Going back to Gonzales, he transmitted to the President the conclusions of the Justice Dept that the President has the authority to rescind the Geneva Conventions — the supreme law of the land, the foundation of modern international humanitarian law. And Gonzales, who was then Bush’s legal counsel, advised him that this would be a good idea, because rescinding the Conventions “substantially reduces the threat of domestic criminal prosecution [of administration officials] under the War Crimes Act” of 1996, which carries the death penalty for “grave breaches” of Geneva Conventions.

We can see right on today’s front pages why the Justice Department was right to be concerned that the President and his advisers might be subject to death penalty under the laws passed by the Republican Congress in 1996 – and of course under the principles of the Nuremberg Tribunal, if anyone took them seriously.

Two weeks ago, the NY Times featured a front-page story reporting the conquest of the Falluja General Hospital. It reported that “Patients and hospital employees were rushed out of rooms by armed soldiers and ordered to sit or lie on the floor while troops tied their hands behind their backs.” An accompanying photograph depicted the scene. That was presented as an important achievement. “The offensive also shut down what officers said was a propaganda weapon for the militants: Falluja General Hospital, with its stream of reports of civilian casualties.” And these “inflated” figures – inflated because our Dear Leader so declares – were “inflaming opinion throughout the country” and the region, driving up “the political costs of the conflict.” The word “conflict” is a common euphemism for US aggression, as when we read on the same pages that the US must now rebuild “what the conflict just destroyed”: just “the conflict,” with no agent, like a hurricane.

Let’s go back to the picture and story about the closing of the “propaganda weapon.” There are some relevant documents, including the Geneva Conventions, which state: “Fixed establishments and mobile medical units of the Medical Service may in no circumstances be attacked, but shall at all times be respected and protected by the Parties to the conflict.” So page one of the world’s leading newspaper is cheerfully depicting war crimes for which the political leadership could be sentenced to death under US law. No wonder the new moderate Attorney-General warned the President that he should use the constitutional authority concocted by the Justice Department to rescind the supreme law of the land, adopting the concept of presidential sovereignty devised by Hitler’s primary legal adviser, “the true éminence grise of the Bush administration,” according to a distinguished conservative authority on constitutional law, writing in perhaps the most respectable and sober journal in the country.

The world’s greatest newspaper also tells us that the US military “achieved nearly all their objectives well ahead of schedule,” leaving “much of the city in smoking ruins.” But it was not a complete success. There is little evidence of dead “packrats” in their “warrens” or the streets, which remains “an enduring mystery.” The embedded reporters did find a body of a dead woman, though it is “not known whether she was an Iraqi or a foreigner,” apparently the only question that comes to mind.

The front-page account quotes a Marine commander who says that “It ought to go down in the history books.” Perhaps it should. If so, we know on just what page of history it will go down, and who will be right beside it, along with those who praise or for that matter even tolerate it. At least, we know that if we are capable of honesty.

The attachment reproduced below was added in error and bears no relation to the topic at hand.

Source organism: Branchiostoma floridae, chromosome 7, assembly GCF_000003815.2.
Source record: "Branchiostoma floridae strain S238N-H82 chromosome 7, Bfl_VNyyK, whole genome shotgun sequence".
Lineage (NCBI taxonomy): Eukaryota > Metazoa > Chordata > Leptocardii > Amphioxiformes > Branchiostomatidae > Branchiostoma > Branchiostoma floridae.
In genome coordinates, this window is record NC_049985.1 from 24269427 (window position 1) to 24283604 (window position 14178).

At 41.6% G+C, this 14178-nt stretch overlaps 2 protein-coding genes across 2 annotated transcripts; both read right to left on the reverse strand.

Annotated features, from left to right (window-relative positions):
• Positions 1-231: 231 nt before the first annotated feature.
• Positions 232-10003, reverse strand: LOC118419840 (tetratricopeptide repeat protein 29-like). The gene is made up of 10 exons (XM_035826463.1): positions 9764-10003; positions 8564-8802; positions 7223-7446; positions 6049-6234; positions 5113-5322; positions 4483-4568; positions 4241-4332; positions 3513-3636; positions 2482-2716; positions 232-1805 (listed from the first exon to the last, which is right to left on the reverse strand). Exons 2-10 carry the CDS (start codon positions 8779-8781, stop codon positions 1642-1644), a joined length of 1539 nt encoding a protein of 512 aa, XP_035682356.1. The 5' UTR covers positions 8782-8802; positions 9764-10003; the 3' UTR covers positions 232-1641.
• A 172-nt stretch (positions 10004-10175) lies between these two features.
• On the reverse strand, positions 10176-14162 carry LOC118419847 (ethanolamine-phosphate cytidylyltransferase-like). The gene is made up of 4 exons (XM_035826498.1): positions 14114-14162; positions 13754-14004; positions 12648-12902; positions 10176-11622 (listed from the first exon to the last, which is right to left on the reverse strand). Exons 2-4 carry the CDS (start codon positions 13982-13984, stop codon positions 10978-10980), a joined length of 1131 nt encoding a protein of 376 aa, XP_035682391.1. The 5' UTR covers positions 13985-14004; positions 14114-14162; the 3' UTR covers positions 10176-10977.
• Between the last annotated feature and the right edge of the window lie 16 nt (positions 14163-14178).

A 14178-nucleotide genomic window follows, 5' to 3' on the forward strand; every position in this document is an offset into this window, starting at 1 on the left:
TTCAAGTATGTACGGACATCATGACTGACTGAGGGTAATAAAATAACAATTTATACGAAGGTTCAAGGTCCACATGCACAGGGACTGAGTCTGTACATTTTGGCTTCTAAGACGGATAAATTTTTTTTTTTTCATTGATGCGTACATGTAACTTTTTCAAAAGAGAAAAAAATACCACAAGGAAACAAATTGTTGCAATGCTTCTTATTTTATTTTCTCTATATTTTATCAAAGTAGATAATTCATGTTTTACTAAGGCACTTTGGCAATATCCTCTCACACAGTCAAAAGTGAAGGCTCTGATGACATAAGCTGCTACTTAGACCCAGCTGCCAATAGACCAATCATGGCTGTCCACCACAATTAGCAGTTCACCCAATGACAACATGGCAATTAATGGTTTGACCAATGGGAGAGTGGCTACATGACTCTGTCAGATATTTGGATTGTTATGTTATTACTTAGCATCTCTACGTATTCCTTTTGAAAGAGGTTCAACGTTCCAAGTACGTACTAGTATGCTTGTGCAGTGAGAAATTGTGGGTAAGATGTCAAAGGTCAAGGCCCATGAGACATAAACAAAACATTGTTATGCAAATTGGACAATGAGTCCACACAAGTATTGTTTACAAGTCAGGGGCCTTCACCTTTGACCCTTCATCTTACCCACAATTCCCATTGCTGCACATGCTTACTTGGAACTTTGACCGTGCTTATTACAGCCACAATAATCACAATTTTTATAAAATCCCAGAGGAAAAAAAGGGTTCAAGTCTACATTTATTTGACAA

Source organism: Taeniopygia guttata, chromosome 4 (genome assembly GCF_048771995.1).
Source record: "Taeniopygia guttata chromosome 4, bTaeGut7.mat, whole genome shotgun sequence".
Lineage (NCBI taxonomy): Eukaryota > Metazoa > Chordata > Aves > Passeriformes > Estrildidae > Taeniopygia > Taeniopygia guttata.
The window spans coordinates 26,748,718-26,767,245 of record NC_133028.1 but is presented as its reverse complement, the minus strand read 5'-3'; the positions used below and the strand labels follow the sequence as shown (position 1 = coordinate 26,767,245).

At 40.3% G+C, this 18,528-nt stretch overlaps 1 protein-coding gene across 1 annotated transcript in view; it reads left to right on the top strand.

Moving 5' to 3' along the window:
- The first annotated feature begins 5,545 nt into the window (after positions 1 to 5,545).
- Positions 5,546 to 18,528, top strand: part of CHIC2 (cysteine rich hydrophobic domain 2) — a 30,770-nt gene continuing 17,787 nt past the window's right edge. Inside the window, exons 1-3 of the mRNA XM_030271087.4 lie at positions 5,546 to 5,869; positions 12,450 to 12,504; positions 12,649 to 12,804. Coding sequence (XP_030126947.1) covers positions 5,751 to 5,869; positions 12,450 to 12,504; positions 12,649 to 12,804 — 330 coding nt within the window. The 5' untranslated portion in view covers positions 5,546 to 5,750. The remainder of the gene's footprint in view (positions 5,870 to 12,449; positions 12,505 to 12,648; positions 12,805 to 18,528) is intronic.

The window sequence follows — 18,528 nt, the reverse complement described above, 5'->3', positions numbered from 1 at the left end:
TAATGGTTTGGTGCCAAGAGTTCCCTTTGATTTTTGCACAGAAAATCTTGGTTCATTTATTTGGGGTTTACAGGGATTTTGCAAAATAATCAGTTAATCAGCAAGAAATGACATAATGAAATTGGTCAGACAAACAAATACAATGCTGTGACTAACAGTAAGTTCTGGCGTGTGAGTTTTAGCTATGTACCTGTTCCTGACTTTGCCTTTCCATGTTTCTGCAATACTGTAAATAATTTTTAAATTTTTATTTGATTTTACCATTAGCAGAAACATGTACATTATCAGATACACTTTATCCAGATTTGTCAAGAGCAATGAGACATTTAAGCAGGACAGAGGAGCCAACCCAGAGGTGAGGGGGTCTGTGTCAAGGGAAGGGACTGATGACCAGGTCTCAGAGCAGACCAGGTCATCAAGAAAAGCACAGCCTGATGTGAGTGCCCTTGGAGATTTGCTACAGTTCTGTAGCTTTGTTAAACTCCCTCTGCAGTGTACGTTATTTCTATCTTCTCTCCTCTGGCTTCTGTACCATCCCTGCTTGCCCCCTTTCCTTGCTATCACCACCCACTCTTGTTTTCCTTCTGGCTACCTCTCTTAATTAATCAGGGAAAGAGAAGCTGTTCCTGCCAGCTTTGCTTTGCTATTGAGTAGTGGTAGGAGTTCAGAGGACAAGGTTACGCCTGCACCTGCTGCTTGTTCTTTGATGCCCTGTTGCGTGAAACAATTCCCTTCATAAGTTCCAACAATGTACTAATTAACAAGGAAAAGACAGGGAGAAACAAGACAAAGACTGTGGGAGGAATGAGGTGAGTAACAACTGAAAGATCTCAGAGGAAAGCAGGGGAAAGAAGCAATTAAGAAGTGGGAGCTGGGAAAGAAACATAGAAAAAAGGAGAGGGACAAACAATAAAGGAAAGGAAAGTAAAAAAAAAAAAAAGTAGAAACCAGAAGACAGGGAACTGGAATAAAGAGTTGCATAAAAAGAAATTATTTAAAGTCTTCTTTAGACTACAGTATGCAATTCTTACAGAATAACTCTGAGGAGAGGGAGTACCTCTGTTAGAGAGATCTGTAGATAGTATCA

One might mention at least some of the recent counterparts that immediately come to mind, like the Russian destruction of Grozny 10 years ago, a city of about the same size. Or Srebrenica, almost universally described as “genocide” in the West. In that case, as we know in detail from the Dutch government report and other sources, the Muslim enclave in Serb territory, inadequately protected, was used as a base for attacks against Serb villages, and when the anticipated reaction took place, it was horrendous. The Serbs drove out all but military age men, and then moved in to kill them. There are differences with Falluja. Women and children were not bombed out of Srebrenica, but trucked out, and there will be no extensive efforts to exhume the last corpse of the packrats in their warrens in Falluja. There are other differences, arguably unfair to the Serbs.

It could be argued that all this is irrelevant. The Nuremberg Tribunal, spelling out the UN Charter, declared that initiation of a war of aggression is “the supreme international crime differing only from other war crimes in that it contains within itself the accumulated evil of the whole” – hence the war crimes in Falluja and Abu Ghraib, the doubling of acute malnutrition among children since the invasion (now at the level of Burundi, far higher than Haiti or Uganda), and all the rest of the atrocities. Those judged to have played any role in the supreme crime — for example, the German Foreign Minister – were sentenced to death by hanging. The Tokyo Tribunal was far more severe. There is a very important book on the topic by Canadian international lawyer Michael Mandel, who reviews in convincing detail how the powerful are self-immunized from international law.

In fact, the Nuremberg Tribunal itself established this principle. To bring the Nazi criminals to justice, it was necessary to devise definitions of “war crime” and “crime against humanity.” How this was done is explained by Telford Taylor, chief counsel for the prosecution and a distinguished international lawyer and historian: